b) "This is a hard saying, who can listen to it?" Is it really the Word of the Lord that is hard or is it my heart that wants only to close itself and no longer listen? 

c) "Jesus knowing in Himself…". He knows my heart and knows what is in each person (Jn 1:48; 2:25; 4:29; 10:15). How do I react to His gaze, to His voice that calls my name, to His coming into my life, to His constant knocking (Rev 3:20)? What choices do I make?

d) "It is the Spirit that gives life.” However, do I allow myself to be led like Mary (Lk 1:38) and Simeon (Lk 2:27), do I allow the Lord to take me where He wills, where He waits for me, or do I always want to decide for myself the direction of my life? 

e) Do I answer Jesus' personal invitation "Come to Me! Come and follow Me!" every day, every moment, in the most diverse situations of my life, in various circumstances, in the presence of others? To whom do I go? Where do I turn to? Whose footsteps am I following?




I ask the Scriptures to be my guide, to enlighten each step, each movement, because I wish to go to Jesus. I use the verbs He uses, the expressions He repeats, the silence of the unsaid words, to reveal to me the way… to find Him and not someone else.


• The Word of the Lord and the love relationship with it


In this passage, John presents the Word of the Lord as a meeting point, the holy place for an encounter with Him. I realize that this is the place of my decision, of ever deeper separations in my heart and in my conscience. I realize also that the Word is a person, it is the Lord Himself, present before me, given to me, open to me. The whole of the bible, page after page, is an invitation, sweet, yet at the same time strong, to meet the Word, to get to know the Promised One, the Bride who is really the Word that comes from the kiss of love from the mouth of the Lord. The meeting accorded is not superficial, empty, nor is it fleeting or sporadic, but intense, full, constant, uninterrupted, because it is like the meeting between the bride and groom. Thus does the Lord love me and give Himself to me. It is, therefore, important to listen carefully and lovingly so that not one word may be in vain (1 Sam 3:19); it is important to listen with the heart, with the soul (Ps 94:8; Bar 2:31); it is important to obey in practice for a lifetime (Mt 7:24-27; Jas 1:22-25); it is important to make a true and final decision that will choose the Word of the Lord even to making it my sister (Prov 7:1-4) or my bride to be taken into my home (Wis 8:2).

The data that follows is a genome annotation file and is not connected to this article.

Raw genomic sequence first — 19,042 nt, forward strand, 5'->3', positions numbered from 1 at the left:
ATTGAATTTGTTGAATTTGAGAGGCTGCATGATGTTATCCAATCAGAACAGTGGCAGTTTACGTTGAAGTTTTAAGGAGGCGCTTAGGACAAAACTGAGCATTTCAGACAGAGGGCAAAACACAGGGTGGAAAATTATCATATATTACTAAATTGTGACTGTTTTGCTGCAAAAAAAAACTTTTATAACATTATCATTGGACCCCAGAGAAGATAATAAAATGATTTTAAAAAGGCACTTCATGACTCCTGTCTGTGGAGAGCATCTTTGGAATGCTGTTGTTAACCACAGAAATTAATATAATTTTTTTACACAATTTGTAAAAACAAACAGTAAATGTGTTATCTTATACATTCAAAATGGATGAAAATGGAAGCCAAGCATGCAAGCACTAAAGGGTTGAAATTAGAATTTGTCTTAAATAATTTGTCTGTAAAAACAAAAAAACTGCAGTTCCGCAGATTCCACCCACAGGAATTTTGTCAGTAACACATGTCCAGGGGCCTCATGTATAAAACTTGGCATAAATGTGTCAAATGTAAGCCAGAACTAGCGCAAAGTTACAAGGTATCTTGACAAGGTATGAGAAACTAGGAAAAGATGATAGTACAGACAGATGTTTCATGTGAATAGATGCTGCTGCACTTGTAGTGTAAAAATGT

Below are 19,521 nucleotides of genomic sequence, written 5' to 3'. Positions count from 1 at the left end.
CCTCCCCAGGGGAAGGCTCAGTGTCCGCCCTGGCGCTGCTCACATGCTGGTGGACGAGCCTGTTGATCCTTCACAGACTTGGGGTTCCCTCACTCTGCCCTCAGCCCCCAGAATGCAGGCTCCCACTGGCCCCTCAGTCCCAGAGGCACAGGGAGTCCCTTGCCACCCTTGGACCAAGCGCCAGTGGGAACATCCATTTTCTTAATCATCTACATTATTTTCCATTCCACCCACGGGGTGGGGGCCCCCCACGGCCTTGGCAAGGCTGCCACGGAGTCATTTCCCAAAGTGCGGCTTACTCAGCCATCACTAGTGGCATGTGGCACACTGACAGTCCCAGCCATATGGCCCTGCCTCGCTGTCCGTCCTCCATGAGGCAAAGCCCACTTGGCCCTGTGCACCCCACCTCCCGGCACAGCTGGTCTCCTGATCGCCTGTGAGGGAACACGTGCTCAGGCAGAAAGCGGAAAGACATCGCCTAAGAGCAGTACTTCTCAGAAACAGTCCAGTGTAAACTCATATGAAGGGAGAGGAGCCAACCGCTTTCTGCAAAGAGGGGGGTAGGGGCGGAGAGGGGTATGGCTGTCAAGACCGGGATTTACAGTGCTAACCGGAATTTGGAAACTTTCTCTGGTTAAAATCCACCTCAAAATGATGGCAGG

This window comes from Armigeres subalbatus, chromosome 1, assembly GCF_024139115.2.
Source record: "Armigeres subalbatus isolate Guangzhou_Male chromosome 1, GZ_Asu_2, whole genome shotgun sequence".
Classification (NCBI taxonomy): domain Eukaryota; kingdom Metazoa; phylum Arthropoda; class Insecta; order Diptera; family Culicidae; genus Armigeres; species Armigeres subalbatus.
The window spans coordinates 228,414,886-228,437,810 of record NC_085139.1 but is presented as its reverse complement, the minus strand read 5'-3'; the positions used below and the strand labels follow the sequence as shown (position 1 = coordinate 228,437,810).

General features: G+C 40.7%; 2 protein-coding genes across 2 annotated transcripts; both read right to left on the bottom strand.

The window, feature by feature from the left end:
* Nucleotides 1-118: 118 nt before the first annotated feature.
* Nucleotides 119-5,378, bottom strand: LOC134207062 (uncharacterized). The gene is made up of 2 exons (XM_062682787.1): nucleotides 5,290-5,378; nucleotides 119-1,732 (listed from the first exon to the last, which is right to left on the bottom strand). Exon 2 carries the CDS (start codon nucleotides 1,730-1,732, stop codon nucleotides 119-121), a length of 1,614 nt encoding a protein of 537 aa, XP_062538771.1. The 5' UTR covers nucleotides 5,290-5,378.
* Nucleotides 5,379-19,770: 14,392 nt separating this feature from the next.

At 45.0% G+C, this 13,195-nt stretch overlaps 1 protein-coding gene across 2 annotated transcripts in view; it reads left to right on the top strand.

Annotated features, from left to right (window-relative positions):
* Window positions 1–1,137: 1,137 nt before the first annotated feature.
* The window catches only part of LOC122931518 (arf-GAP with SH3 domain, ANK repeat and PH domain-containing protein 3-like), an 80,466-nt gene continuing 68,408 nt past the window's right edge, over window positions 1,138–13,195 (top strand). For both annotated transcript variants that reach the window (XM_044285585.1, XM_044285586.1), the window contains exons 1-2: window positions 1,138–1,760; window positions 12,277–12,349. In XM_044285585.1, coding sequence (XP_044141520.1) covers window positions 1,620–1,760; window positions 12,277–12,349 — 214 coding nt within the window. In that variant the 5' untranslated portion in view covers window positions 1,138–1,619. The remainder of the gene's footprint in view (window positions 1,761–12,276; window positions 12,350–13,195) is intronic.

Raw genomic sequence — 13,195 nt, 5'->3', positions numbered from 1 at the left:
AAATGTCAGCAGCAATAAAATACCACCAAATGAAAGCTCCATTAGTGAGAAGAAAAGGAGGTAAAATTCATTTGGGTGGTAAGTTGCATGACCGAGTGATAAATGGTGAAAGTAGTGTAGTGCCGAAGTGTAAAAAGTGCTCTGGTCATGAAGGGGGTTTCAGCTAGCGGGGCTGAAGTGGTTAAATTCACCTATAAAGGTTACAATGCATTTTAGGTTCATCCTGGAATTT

• Murmuring is closing one's heart


The theme of murmuring, of rebelling, shakes me up and creates a crisis in me; when I read the bible, even when I just recall it, I realize that murmuring against the Lord and His actions in our lives is the most terrible and destructive thing that could possibly live in my heart, because it takes me away from Him, it separates me strongly and makes me blind, deaf and insensitive. It makes me say that He does not exist while all the time He is very near; that He hates me when He loves me with an eternal and faithful love (Deut 1:27)! It is the greatest and most profound foolishness! In Exodus, Numbers and the Psalms, I come across a people of God that weeps, complains, gets angry, murmurs, closes itself, rebels, turns away (Ex 16:7ff; Num 14:2; 17:20ff; Ps 105:25); a hopeless, lifeless people. I understand that this kind of situation comes about when there is no longer dialogue with the Lord, when the contract with Him is broken, when, instead of listening to Him and asking questions of Him, there is only murmuring, a kind of continuous droning in the soul, in the mind, that makes me say, "Can God supply food in the desert?" (Ps 77:19). If I murmur against my Father, if I stop believing in His love for me, in His tenderness, that He showers me with every good thing, I am lifeless, I am without nourishment for the everyday journey. Or if I get angry, if I become jealous because He is good and gives His love to all, without reserve, and I act like the Pharisees (Lk 15:2; 19:7), then I am entirely alone and besides no longer being His child I am no longer even brother or sister of anyone. In fact, there is a close relationship between murmuring against God and murmuring against brothers and sisters (Phil 2:14; 1 Pt 4:9). I learn all this when I follow the trail of this word…

• The Gift of the Son of Man: the Holy Spirit